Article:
Know Your Enemy: Japan (1945)


Know Your Enemy: Japan is an American World War II propaganda film about the war in the Pacific directed by Frank Capra.

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The film begins with a text preamble discussing the Japanese in America who fought valiantly in the name of America who stood for values like “freedom” and “liberty,” and how the following film is not talking about all Japanese, but only Japanese natives. It goes on to discuss the soldiers of the Japanese army. This section focuses mainly on the appearance and diet of the soldier, much more than tactics and strategy. The film comments on the soldiers of the Japanese army as being “as alike as photographic prints off the same negative.”

The Japanese are said to be devoted to Emperor Hirohito, the narration states: “entrust to one man the powers of the President of the United States, the Prime Minister of Great Britain, the Premier of Soviet Russia; add to them the powers of the Pope, the Archbishop of Canterbury, the head of the Russian Orthodox Church and top it all with the divine authority of our own Son of God and you will begin to understand what Hirohito means to the Japanese.”

After going over Hirohito’s divinity and saying that his divine origins are shared by Japanese people as a whole, the film then describes Shinto, a Japanese religion, saying that it had been a “quaint religion for a quaint people” until 1870 when a mad, fanatical, conquer-the-world doctrine, based on the commandment of Jimmu, the first emperor of Japan, to “let us extend the capital and cover the eight corners of the world under one roof” was woven into it and called Hakkō Ichiu (八紘一宇, literally “eight crown cords, one roof”, i.e., “all the world under one roof”). The film describes Yasukuni Shrine, a Shinto shrine where all of Japan’s war dead are enshrined and where the spirits of those killed in battle shall return.

After saying repeatedly, “If you are Japanese, you believe these things,” the film then shifts gears slightly with the question, “But if you’re not Japanese, then what is the real Japan, the Japan of the geographer, anthropologist, and historian?” After a brief geography lesson, the idea of Japanese “pure divine blood” is countered with accusations that it is nothing more than a “plasma cocktail,” and then begins the history section. Here the Emperor is portrayed as having little political power, with the real power being in the hands of daimyōs and their armies of samurai. The samurai are vilified along with their code of Bushido, with the narrator saying that it “not only sanctioned double dealing and treachery but looked at it as an art to be cultivated”. The arrival of Christianity and the warlords’ reaction to its teachings of peace and equality by throwing out the West and isolating Japan for 200 years is used to further vilify them.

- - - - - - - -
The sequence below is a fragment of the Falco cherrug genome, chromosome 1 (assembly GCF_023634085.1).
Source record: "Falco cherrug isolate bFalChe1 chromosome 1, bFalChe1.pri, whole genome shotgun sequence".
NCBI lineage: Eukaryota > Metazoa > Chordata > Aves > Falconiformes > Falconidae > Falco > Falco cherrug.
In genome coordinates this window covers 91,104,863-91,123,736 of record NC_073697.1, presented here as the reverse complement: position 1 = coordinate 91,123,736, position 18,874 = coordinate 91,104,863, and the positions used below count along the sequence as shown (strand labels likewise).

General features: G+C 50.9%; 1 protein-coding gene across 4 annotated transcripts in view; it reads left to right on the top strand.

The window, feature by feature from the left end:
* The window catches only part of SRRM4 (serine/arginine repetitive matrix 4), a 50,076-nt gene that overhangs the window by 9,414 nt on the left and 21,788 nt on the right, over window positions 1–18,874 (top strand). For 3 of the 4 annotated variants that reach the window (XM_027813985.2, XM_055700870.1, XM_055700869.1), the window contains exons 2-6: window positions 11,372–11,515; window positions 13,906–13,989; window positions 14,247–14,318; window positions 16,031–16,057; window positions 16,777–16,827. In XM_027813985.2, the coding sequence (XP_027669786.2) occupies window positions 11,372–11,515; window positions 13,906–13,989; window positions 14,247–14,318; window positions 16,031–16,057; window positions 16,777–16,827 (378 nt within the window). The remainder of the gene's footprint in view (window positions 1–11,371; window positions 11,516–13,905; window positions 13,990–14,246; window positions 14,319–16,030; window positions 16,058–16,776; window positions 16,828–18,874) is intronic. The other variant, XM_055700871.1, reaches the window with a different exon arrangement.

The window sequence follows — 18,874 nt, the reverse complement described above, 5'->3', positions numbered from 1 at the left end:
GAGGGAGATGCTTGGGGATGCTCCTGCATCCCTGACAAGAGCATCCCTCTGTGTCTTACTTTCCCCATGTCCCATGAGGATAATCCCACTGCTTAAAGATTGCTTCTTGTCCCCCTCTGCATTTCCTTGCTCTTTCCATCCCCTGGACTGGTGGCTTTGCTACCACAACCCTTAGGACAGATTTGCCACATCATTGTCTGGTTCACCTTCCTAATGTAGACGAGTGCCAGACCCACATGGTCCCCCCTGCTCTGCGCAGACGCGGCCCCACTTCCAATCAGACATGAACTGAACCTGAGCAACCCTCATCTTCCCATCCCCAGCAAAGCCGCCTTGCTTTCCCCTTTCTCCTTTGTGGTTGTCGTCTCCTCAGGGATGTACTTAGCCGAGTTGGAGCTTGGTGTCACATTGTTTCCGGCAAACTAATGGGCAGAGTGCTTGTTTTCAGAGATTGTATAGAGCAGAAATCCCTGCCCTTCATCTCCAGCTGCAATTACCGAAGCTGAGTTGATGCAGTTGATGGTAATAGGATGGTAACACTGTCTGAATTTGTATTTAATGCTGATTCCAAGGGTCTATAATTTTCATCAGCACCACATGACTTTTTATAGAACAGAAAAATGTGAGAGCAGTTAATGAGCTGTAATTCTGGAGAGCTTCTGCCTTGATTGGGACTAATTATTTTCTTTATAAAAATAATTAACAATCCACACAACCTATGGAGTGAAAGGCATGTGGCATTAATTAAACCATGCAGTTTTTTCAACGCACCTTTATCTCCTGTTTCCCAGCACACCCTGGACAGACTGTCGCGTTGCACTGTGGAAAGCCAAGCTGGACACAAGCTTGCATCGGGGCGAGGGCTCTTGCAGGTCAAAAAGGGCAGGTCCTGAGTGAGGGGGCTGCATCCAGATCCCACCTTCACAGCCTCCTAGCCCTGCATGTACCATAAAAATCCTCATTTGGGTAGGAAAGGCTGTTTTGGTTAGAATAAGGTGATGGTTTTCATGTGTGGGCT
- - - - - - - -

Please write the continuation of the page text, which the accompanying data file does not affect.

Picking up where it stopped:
The film then juxtaposes the Enlightenment, scientific and artistic advances that occurred in the West with Japan’s stagnant isolation during the same period, broken by Commodore Perry’s forced opening of Japan in 1853. The Westernisation of Japan is discussed but always in the context of how the warlords were using it to further their own ambitions. The elimination of the position of Shogun and the elevation of the previously powerless Emperor as a rallying point in 1868 with the warlords “reserving for themselves and themselves alone the right to speak for him and guide his policies” give the impression of Hirohito as an effectively powerless figurehead. The film invokes the Tanaka Memorial, now generally accepted to have been a forgery, as Baron Giichi Tanaka’s secret blueprint, Japan’s “Mein Kampf.”

The power of the warlords continues to be emphasised in the rest of the film and is summarised by the statement that they never adopted the moral or ethical principles that went with the ideas they borrowed and that all information is filtered down to the Japanese people, having been first approved and altered to suit the purposes of the warlords. This is emphasised by showing how, despite Japan’s modernisation, most of the Japanese people still lived and worked in ways effectively unchanged since the 17th century, and that even the white-collar Japanese man, once he arrived home, lived like his ancestors did in the Middle Ages.

The warlords’ control over the Japanese people is used to explain the current expansionist and warlike actions of the Japanese, and the film ends with the wartime circumstances of 1945 Japan.


  • Although production on Know Your Enemy: Japan began in 1942, it was troubled from the very beginning by the inability of the US government to determine what exactly the foreign policy towards Japan should be.
  • The film is compiled from footage obtained from newsreels, the UN, enemy film, fictional Japanese movies for historical background, and re-enactments supervised by the war department.
  • It was released to the general public and used for the orientation of American soldiers before and during deployment.

Production & Filming Details

  • Narrator(s): Walter Huston and Dana Andrews.
  • Director(s): Frank Capra and Joris Ivens.
  • Writer(s): Frank Capra, Carl Foreman, John Huston, and Edgar Peterson.
  • Music: George C. Emick and Dimitri Tiomkin.
  • Editor(s): Major Aaxton, Frank Bracht, Elmo Williams, and Helen van Dongen.
  • Release Date: 09 August 1945.
  • Running Time: 63 minutes.
  • Country: US.
  • Language: English.


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